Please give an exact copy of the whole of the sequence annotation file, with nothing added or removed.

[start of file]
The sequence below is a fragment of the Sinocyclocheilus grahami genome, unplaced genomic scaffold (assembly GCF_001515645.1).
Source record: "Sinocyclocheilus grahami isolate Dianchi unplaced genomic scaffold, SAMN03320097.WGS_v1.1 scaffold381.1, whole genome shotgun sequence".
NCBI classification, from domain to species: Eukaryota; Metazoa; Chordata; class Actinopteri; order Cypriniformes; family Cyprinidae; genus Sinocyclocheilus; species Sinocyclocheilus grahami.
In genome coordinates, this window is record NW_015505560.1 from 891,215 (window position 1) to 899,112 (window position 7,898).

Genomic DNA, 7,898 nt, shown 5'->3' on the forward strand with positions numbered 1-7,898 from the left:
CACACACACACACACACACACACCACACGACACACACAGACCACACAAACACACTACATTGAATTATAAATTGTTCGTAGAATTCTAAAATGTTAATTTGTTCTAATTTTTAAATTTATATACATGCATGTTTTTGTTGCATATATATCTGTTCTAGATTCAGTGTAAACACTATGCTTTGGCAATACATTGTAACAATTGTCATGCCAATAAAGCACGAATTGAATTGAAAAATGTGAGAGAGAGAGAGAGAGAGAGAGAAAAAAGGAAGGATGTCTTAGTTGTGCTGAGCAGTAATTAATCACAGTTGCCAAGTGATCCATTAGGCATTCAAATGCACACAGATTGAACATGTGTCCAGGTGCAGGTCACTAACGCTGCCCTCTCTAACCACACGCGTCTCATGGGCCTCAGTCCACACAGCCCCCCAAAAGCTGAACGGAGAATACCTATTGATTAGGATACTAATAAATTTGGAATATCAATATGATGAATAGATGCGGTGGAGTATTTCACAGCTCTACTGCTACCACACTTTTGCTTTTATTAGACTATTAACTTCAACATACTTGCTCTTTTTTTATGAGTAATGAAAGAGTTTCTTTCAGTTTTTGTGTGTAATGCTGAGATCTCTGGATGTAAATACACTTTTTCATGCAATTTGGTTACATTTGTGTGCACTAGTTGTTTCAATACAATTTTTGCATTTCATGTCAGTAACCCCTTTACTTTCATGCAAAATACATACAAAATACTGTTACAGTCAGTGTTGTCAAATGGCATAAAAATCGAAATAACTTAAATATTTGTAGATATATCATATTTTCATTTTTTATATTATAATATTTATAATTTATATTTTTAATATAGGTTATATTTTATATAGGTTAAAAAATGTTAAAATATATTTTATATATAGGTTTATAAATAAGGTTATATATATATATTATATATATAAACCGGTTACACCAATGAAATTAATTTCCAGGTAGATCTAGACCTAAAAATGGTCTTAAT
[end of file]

The sequence below is a fragment of the Sinocyclocheilus grahami genome, unplaced genomic scaffold (assembly GCF_001515645.1).
Source record: "Sinocyclocheilus grahami isolate Dianchi unplaced genomic scaffold, SAMN03320097.WGS_v1.1 scaffold381.1, whole genome shotgun sequence".
NCBI classification, from domain to species: Eukaryota; Metazoa; Chordata; class Actinopteri; order Cypriniformes; family Cyprinidae; genus Sinocyclocheilus; species Sinocyclocheilus grahami.
In genome coordinates, this window is record NW_015505560.1 from 891,215 (window position 1) to 899,112 (window position 7,898).

Genomic DNA, 7,898 nt, shown 5'->3' on the forward strand with positions numbered 1-7,898 from the left:
CACACACACACACACACACACACCACACGACACACACAGACCACACAAACACACTACATTGAATTATAAATTGTTCGTAGAATTCTAAAATGTTAATTTGTTCTAATTTTTAAATTTATATACATGCATGTTTTTGTTGCATATATATCTGTTCTAGATTCAGTGTAAACACTATGCTTTGGCAATACATTGTAACAATTGTCATGCCAATAAAGCACGAATTGAATTGAAAAATGTGAGAGAGAGAGAGAGAGAGAGAGAAAAAAGGAAGGATGTCTTAGTTGTGCTGAGCAGTAATTAATCACAGTTGCCAAGTGATCCATTAGGCATTCAAATGCACACAGATTGAACATGTGTCCAGGTGCAGGTCACTAACGCTGCCCTCTCTAACCACACGCGTCTCATGGGCCTCAGTCCACACAGCCCCCCAAAAGCTGAACGGAGAATACCTATTGATTAGGATACTAATAAATTTGGAATATCAATATGATGAATAGATGCGGTGGAGTATTTCACAGCTCTACTGCTACCACACTTTTGCTTTTATTAGACTATTAACTTCAACATACTTGCTCTTTTTTTATGAGTAATGAAAGAGTTTCTTTCAGTTTTTGTGTGTAATGCTGAGATCTCTGGATGTAAATACACTTTTTCATGCAATTTGGTTACATTTGTGTGCACTAGTTGTTTCAATACAATTTTTGCATTTCATGTCAGTAACCCCTTTACTTTCATGCAAAATACATACAAAATACTGTTACAGTCAGTGTTGTCAAATGGCATAAAAATCGAAATAACTTAAATATTTGTAGATATATCATATTTTCATTTTTTATATTATAATATTTATAATTTATATTTTTAATATAGGTTATATTTTATATAGGTTAAAAAATGTTAAAATATATTTTATATATAGGTTTATAAATAAGGTTATATATATATATTATATATATAAACCGGTTACACCAATGAAATTAATTTCCAGGTAGATCTAGACCTAAAAATGGTCTTAAT